European gas markets are rising today on uncertainty surrounding how EU importers will pay for Russian gas supplies, while upward pressure on US prices looks likely in the short term
Brussels, May 20 - Neftegaz.RU.
Concerns surrounding how European countries can legally pay for Russian gas
supplies without breaching sanctions are pushing prices higher, Rystad Energy analysed.
After mixed messages emerged from both sides earlier this week, the situation appears as clear as mud.
More clarity regarding payment mechanisms or a consensus between Russia and the EU
is essential to calm market participants’ concerns.
As per EU guidance, companies will not violate sanctions
if they declare transactions completed after paying in euros or dollars, but they are not allowed to open another ruble account with Russian banks.
Meanwhile, Russia claimed that opening a ruble
account is a must and European companies need to complete any currency conversions.
However, some major European companies have already announced their payment plans.
Italy’s Eni has opened a ruble account with Gazprombank
to ensure Russian gas supply, but on paper, that move seems to be a violation of EU sanctions.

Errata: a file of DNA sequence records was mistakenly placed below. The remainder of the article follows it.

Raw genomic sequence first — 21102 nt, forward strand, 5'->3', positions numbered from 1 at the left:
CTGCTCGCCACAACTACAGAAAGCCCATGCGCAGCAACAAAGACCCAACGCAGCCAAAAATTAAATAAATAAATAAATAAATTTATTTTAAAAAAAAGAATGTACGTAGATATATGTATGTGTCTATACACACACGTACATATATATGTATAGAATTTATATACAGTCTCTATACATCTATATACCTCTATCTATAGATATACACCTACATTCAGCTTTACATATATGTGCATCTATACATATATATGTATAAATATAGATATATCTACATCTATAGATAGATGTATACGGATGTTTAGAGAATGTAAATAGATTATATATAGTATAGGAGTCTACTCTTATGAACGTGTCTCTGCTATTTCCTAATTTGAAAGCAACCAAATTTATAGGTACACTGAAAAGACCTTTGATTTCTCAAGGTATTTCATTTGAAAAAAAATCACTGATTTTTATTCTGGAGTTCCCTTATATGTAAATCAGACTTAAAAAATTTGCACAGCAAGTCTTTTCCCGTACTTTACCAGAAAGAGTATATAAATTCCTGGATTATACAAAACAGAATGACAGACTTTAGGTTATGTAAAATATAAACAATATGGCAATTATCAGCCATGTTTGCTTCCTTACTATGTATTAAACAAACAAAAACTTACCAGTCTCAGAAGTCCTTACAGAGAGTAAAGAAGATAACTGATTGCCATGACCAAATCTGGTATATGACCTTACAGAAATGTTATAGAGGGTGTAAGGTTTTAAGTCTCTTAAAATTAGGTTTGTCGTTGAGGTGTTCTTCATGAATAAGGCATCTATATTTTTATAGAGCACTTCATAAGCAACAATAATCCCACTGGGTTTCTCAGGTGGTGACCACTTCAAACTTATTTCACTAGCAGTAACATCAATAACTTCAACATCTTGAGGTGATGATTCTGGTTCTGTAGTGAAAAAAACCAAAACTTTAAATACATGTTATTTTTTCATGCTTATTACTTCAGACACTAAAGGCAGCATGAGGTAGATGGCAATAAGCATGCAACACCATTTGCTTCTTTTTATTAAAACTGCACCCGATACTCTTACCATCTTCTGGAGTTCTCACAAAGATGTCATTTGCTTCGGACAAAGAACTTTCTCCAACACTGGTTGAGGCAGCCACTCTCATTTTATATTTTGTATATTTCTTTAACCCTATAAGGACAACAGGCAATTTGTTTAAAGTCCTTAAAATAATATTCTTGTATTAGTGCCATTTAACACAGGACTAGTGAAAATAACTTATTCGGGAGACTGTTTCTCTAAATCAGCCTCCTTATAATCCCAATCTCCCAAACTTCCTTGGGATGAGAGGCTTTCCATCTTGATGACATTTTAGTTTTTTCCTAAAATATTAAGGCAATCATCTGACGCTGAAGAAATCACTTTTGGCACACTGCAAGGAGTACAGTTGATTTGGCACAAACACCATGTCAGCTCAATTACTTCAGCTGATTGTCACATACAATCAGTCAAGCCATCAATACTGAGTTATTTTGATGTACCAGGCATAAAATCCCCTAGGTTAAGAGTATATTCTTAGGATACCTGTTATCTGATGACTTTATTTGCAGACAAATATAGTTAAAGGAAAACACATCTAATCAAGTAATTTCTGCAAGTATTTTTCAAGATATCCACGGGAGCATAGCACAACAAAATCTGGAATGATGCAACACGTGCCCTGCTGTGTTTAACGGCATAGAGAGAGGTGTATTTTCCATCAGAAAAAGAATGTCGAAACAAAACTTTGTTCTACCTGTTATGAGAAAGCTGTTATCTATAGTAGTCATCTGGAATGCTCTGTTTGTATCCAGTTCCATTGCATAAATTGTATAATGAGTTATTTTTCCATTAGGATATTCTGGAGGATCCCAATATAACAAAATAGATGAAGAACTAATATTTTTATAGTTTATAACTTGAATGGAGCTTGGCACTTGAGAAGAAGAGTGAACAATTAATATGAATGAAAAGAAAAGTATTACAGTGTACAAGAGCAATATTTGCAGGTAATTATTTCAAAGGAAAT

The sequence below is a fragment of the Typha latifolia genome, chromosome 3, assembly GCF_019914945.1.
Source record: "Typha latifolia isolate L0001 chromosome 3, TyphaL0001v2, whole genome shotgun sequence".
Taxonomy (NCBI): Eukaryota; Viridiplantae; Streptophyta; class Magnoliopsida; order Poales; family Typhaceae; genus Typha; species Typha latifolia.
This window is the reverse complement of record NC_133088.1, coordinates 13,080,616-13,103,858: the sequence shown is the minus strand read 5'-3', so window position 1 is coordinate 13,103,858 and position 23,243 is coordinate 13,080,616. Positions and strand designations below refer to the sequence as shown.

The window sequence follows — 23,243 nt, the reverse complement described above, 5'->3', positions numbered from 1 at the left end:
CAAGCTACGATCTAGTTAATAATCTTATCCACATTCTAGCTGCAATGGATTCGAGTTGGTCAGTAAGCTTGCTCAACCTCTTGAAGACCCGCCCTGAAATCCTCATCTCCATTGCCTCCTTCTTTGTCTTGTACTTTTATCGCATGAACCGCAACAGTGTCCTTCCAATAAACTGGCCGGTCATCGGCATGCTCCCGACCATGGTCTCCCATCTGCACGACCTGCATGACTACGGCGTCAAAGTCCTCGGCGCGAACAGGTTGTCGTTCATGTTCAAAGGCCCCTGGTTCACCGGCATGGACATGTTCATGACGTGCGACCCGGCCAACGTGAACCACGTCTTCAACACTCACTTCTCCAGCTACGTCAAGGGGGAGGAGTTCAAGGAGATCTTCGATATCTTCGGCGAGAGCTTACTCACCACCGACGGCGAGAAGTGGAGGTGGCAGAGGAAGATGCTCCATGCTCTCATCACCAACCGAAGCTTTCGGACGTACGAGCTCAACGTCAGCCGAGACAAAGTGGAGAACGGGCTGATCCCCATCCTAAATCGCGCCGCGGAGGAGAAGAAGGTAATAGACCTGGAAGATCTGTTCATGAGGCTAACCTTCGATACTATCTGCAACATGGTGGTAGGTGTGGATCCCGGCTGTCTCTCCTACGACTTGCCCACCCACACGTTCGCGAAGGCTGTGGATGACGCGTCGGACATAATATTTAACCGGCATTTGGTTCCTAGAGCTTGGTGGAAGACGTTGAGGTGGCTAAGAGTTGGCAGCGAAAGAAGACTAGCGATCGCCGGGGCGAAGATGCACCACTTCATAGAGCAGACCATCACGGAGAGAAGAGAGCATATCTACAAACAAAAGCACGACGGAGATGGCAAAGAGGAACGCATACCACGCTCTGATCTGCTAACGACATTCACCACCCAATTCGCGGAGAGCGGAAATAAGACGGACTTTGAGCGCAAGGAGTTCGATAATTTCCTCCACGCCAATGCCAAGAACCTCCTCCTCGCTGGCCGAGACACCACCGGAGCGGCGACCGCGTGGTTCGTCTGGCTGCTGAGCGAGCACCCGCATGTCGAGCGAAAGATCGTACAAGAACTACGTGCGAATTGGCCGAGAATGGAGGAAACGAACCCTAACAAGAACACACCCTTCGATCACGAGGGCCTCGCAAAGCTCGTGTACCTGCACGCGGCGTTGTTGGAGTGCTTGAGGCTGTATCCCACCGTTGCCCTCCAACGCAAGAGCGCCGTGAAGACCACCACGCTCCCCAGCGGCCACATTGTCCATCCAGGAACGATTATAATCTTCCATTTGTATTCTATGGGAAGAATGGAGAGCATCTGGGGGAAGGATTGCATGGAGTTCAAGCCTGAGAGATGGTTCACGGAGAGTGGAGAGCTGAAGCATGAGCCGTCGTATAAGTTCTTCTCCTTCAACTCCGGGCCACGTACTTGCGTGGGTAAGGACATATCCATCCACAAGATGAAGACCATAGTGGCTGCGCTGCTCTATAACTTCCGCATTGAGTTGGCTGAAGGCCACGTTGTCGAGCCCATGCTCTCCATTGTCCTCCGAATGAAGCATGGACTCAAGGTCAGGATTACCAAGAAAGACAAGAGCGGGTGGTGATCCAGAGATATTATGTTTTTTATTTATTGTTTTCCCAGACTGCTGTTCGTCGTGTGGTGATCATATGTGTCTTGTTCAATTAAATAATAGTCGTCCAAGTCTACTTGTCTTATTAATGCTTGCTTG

and France’s Engie have said they will pay in euros this month to Gazprom.
is taking a different approach, and has said they will not pay in rubles, but acknowledged the potential for Russia to cut off its gas supply.
The Finnish company is aiming to get access to other gas sources from Estonia via the Baltic pipeline.
Overall, the reactions by the market have appeared restrained and await more responses from all parties.
Another upside factor pushing TTF
higher is a new plan by the EU.
The commission aims to raise 20 billion euros by selling ETS certificates to fund an exit from Russian energy.
This could potentially drag down carbon prices in Europe and lead to cheaper costs of coal and other carbon-intensive fuels, although it is not in line with the energy transition
goal in the long term.